MATTER OF SUAREZ-SILVERIO

M-2646

134 A.D.3d 47 (2015)

17 N.Y.S.3d 709

2015 NY Slip Op 07604

In the Matter of ARTURO S. SUAREZ-SILVERIO (Admitted as ARTURO SANTIAGO SUAREZ-SILVERIO), an Attorney, Respondent. DEPARTMENTAL DISCIPLINARY COMMITTEE FOR THE FIRST JUDICIAL DEPARTMENT, Petitioner.

Appellate Division of the Supreme Court of New York, First Department.

Decided October 20, 2015.


Attorney(s) appearing for the Case

Jorge Dopico , Chief Counsel, Departmental Disciplinary Committee, New York City ( Kathy W. Parrino , of counsel), for petitioner.

No appearance for respondent.

MAZZARELLI, J.P., SWEENY, ACOSTA, RENWICK and ANDRIAS, JJ., concur.


OPINION OF THE COURT

Respondent was admitted to the practice of law in the State of New York by the Second Judicial Department on August 21, 1996 under the name Arturo Santiago Suarez-Silverio. At all times relevant hereto, respondent maintained an office for the practice of law within the First Judicial Department.

The Departmental Disciplinary Committee now seeks an order pursuant to Rules of the Appellate Division, First Department (22 NYCRR) § 603.3, imposing reciprocal discipline upon respondent, predicated upon a one-year suspension ordered by the United States Court of Appeals for the Third Circuit by order dated March 27, 2015. In the alternative, the Committee seeks an order sanctioning respondent as this Court deems appropriate. Respondent was duly served with the Committee's petition but has not submitted a response.

On October 6, 2014, the Chief Deputy Clerk of the Third Circuit called respondent regarding his failure to file an appellee's brief in an immigration matter and was falsely informed that the matter had essentially settled and that a motion to reopen was pending before the Board of Immigration Appeals (BIA). Respondent did not comply with the Chief Deputy Clerk's directive that he file a letter documenting the purported status of the case and the alleged motion.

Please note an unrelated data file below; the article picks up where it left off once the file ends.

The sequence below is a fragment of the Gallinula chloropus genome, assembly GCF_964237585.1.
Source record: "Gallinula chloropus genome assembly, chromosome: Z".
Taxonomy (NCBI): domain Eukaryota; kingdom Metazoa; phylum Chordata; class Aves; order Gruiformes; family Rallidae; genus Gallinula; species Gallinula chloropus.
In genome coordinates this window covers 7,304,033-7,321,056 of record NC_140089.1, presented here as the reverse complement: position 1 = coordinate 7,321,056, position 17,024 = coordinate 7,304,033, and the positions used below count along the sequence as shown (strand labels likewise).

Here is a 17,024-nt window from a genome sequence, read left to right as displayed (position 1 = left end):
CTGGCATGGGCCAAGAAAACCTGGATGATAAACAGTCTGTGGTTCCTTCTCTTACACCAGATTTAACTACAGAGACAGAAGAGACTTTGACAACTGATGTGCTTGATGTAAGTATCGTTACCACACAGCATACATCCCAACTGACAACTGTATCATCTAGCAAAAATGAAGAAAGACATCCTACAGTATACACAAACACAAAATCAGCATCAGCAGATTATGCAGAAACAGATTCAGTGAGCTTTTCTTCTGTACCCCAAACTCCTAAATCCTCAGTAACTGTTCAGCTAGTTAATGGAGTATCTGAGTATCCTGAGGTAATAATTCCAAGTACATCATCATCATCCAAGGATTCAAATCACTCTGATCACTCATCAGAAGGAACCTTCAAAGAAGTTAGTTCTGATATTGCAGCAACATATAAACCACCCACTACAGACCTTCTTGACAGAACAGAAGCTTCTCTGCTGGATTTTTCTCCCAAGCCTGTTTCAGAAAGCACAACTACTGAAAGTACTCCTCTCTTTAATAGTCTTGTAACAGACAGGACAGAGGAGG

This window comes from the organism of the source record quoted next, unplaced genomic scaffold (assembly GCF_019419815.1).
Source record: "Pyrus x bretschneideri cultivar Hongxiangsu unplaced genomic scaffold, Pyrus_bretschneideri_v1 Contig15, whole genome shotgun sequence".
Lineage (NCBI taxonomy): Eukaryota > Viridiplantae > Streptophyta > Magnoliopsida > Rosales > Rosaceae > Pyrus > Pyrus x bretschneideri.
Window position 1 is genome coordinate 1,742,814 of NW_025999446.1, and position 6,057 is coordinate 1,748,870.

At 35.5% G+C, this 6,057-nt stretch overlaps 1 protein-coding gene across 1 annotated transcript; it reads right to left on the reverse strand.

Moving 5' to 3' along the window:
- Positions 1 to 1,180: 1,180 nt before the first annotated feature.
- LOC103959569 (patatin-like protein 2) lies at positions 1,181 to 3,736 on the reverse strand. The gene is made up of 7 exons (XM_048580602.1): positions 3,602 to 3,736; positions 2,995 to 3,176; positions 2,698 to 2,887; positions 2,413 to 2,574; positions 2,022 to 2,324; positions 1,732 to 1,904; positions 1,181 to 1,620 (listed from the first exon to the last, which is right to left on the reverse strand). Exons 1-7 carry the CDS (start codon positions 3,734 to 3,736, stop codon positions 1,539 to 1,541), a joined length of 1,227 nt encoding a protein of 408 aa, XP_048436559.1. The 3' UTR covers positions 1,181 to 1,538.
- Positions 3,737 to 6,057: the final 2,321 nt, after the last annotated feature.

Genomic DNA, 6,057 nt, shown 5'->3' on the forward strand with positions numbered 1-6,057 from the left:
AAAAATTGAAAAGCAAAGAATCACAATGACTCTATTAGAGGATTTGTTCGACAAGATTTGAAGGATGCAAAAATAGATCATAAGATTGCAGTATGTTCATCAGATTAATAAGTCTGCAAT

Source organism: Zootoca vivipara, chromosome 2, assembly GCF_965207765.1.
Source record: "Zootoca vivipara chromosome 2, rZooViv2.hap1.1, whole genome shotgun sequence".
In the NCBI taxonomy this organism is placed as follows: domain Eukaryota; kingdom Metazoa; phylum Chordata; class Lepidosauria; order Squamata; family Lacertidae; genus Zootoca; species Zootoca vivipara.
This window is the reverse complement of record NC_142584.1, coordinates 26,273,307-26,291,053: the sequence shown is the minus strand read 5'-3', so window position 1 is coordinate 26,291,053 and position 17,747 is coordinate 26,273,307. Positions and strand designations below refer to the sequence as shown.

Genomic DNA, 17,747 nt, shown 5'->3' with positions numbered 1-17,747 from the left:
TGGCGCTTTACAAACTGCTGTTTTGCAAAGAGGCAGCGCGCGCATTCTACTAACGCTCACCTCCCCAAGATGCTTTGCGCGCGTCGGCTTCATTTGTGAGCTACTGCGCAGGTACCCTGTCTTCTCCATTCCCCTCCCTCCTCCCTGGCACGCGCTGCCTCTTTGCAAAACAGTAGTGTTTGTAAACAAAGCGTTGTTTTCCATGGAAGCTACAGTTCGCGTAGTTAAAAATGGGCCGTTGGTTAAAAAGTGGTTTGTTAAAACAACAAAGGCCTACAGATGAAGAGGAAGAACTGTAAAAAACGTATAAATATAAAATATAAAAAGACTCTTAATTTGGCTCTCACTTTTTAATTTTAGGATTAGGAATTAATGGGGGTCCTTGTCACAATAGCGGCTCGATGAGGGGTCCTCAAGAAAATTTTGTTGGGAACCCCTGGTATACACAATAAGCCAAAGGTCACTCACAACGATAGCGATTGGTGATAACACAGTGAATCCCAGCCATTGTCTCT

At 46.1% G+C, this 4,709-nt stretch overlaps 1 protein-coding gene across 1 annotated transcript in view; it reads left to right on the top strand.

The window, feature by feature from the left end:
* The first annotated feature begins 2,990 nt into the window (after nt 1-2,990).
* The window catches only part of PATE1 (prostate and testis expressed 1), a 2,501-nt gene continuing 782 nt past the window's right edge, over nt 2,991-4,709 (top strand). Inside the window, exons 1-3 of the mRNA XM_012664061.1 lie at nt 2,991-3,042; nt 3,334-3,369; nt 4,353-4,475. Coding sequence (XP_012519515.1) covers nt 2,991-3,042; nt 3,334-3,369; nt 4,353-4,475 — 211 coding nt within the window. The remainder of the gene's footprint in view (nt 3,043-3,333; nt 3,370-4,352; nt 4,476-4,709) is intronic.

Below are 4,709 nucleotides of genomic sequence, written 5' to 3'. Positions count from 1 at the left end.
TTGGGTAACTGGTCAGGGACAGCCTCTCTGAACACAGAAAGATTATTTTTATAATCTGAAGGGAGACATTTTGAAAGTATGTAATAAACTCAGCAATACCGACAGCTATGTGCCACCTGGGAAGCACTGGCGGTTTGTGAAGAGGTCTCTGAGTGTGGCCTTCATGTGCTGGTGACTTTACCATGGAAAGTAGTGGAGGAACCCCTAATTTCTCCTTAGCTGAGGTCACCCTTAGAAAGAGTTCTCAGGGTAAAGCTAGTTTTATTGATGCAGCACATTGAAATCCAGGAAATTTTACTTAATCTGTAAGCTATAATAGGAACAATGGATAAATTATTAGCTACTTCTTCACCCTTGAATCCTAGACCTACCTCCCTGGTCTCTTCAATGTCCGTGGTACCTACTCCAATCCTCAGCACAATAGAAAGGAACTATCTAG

By order of October 30, 2014, the Third Circuit directed respondent to file a written response by November 3, 2014 stating the status of the BIA proceeding and explaining why the appellee's brief still had not been filed. On November 12, 2014, the court ordered respondent to appear for a hearing.

On November 18, 2014, respondent filed a response in which he admitted that a motion to reopen had not been pending and that it had not been filed until that day. On November 24, 2014, respondent appeared before the court which found that he had failed to provide adequate justification for his failure to comply with the court's directives. By order of the same date, the court referred respondent to the Third Circuit's Standing Committee on Attorney Discipline for further review and the possible imposition of sanctions.